Raising the dead22 June 2017 | by D.J. Taylor
Hilary Mantel has always written engagingly about her family’s history. Remembering her childhood in the memoir, Giving Up the Ghost, she noted that the relatives who referred to her as “Our ’ilary” had “aspirations but no aspirates”. The starring family member in the first of this year’s Reith Lectures (13 June) was her maternal great-grandmother, Katherine O’Shea, a mill worker from County Waterford who migrated to a town on the edge of the Peak District in the early years of the last century.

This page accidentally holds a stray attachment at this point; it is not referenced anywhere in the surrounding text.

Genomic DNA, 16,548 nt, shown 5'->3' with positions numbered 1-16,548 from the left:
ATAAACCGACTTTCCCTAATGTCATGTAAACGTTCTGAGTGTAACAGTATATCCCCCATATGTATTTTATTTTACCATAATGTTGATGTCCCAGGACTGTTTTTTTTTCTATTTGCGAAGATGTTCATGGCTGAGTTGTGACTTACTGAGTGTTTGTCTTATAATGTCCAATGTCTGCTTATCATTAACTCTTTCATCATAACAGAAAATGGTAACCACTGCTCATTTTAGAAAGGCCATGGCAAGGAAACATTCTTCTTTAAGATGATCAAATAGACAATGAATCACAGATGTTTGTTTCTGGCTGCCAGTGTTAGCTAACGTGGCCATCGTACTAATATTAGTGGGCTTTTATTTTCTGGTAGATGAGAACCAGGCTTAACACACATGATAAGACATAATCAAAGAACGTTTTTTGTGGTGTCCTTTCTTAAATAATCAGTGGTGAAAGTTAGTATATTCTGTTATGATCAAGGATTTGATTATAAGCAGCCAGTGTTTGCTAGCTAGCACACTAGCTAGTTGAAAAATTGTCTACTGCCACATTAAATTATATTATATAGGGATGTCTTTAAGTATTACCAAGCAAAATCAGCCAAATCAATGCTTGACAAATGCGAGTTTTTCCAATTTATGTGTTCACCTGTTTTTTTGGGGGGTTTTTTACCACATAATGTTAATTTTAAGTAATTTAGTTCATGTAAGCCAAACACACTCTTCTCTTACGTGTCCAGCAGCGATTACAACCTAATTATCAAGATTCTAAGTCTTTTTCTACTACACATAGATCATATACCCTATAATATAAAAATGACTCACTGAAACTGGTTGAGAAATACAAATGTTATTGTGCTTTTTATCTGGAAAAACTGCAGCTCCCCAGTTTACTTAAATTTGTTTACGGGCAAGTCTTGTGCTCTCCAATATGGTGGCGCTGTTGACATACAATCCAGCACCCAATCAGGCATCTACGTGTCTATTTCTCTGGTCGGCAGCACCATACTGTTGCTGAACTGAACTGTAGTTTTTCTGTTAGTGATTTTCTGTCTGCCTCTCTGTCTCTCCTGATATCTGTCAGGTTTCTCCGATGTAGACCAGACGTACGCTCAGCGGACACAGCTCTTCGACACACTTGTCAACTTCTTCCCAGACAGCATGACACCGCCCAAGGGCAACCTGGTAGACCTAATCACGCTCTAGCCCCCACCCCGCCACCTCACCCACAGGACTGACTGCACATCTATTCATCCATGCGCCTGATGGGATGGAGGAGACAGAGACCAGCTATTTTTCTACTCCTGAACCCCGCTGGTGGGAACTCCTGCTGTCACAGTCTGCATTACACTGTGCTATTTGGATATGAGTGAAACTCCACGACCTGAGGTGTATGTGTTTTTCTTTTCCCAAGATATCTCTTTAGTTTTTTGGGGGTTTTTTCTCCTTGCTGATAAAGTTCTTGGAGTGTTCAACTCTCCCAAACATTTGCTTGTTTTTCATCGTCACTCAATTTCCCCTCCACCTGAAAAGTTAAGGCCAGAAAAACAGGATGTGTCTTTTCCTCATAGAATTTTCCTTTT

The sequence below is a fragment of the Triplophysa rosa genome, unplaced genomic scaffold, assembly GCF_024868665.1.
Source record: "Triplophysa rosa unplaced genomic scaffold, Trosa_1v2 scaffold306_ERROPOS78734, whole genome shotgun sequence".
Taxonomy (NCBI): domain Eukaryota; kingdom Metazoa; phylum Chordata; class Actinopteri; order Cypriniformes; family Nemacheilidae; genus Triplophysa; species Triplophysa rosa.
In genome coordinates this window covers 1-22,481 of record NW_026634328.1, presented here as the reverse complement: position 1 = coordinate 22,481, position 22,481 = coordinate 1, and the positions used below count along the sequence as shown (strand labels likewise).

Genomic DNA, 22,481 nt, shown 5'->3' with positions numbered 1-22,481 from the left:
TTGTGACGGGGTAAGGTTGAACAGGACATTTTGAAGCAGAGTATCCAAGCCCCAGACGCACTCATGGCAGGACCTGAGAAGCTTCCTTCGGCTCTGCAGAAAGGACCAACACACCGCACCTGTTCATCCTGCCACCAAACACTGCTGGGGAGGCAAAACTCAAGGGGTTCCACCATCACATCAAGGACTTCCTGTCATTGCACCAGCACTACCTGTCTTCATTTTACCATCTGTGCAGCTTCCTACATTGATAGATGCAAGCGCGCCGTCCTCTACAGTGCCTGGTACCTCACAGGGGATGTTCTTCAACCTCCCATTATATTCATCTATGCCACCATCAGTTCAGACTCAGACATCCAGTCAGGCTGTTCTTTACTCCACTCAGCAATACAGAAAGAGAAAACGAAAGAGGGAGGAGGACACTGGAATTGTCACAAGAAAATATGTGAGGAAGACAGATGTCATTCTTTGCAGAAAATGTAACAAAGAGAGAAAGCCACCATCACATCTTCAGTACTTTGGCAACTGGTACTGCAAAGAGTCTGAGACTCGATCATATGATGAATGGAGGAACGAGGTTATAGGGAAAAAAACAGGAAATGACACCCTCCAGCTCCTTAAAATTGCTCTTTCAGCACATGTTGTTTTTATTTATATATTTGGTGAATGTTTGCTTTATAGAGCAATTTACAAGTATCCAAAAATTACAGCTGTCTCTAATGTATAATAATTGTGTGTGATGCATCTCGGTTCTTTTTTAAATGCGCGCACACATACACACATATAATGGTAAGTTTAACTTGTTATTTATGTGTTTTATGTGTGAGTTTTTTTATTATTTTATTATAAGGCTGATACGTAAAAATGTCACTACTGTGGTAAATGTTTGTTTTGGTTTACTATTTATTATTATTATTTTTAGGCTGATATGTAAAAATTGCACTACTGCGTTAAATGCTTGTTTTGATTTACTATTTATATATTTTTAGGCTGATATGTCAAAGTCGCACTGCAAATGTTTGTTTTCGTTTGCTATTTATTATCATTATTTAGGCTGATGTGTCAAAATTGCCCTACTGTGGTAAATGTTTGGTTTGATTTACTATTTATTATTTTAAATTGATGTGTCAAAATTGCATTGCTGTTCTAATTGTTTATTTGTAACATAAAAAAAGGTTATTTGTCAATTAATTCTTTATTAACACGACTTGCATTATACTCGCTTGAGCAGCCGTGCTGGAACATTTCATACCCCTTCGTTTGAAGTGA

Mantel’s title for this five-week defence of the historical novelist’s calling is Resurrection: The Art and Craft. As she acknowledged, there was little chance of resurrecting Mrs O’Shea, who could neither read nor write, and of whom only a solitary photograph survives. On the other hand, a catchphrase of hers had been passed down the generations (“The day is for the living, and the night is for the dead”) and she had functioned as the community’s “layer-out”, preparing corpses for burial.
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